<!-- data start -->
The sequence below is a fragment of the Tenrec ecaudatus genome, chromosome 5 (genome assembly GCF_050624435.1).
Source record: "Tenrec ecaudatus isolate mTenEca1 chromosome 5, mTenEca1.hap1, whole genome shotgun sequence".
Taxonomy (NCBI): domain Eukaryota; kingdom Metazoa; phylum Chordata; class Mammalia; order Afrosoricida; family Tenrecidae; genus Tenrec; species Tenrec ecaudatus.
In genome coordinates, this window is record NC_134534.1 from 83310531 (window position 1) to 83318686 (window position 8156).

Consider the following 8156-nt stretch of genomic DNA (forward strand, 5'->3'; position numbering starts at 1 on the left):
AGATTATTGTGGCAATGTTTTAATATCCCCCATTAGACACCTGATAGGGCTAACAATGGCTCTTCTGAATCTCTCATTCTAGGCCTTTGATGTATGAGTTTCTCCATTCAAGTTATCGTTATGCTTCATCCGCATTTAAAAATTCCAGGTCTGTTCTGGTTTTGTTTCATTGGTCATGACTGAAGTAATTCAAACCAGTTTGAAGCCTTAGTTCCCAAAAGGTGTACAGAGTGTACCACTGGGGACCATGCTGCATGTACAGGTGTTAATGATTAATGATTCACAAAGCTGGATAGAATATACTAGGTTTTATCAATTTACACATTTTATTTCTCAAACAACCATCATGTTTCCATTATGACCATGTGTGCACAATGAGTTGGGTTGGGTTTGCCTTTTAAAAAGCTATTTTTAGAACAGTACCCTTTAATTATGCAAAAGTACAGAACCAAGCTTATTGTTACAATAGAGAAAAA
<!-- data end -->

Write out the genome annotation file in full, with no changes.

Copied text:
The sequence below is a fragment of the Tenrec ecaudatus genome, chromosome 5 (genome assembly GCF_050624435.1).
Source record: "Tenrec ecaudatus isolate mTenEca1 chromosome 5, mTenEca1.hap1, whole genome shotgun sequence".
Taxonomy (NCBI): domain Eukaryota; kingdom Metazoa; phylum Chordata; class Mammalia; order Afrosoricida; family Tenrecidae; genus Tenrec; species Tenrec ecaudatus.
In genome coordinates, this window is record NC_134534.1 from 83310531 (window position 1) to 83318686 (window position 8156).

Consider the following 8156-nt stretch of genomic DNA (forward strand, 5'->3'; position numbering starts at 1 on the left):
AGATTATTGTGGCAATGTTTTAATATCCCCCATTAGACACCTGATAGGGCTAACAATGGCTCTTCTGAATCTCTCATTCTAGGCCTTTGATGTATGAGTTTCTCCATTCAAGTTATCGTTATGCTTCATCCGCATTTAAAAATTCCAGGTCTGTTCTGGTTTTGTTTCATTGGTCATGACTGAAGTAATTCAAACCAGTTTGAAGCCTTAGTTCCCAAAAGGTGTACAGAGTGTACCACTGGGGACCATGCTGCATGTACAGGTGTTAATGATTAATGATTCACAAAGCTGGATAGAATATACTAGGTTTTATCAATTTACACATTTTATTTCTCAAACAACCATCATGTTTCCATTATGACCATGTGTGCACAATGAGTTGGGTTGGGTTTGCCTTTTAAAAAGCTATTTTTAGAACAGTACCCTTTAATTATGCAAAAGTACAGAACCAAGCTTATTGTTACAATAGAGAAAAA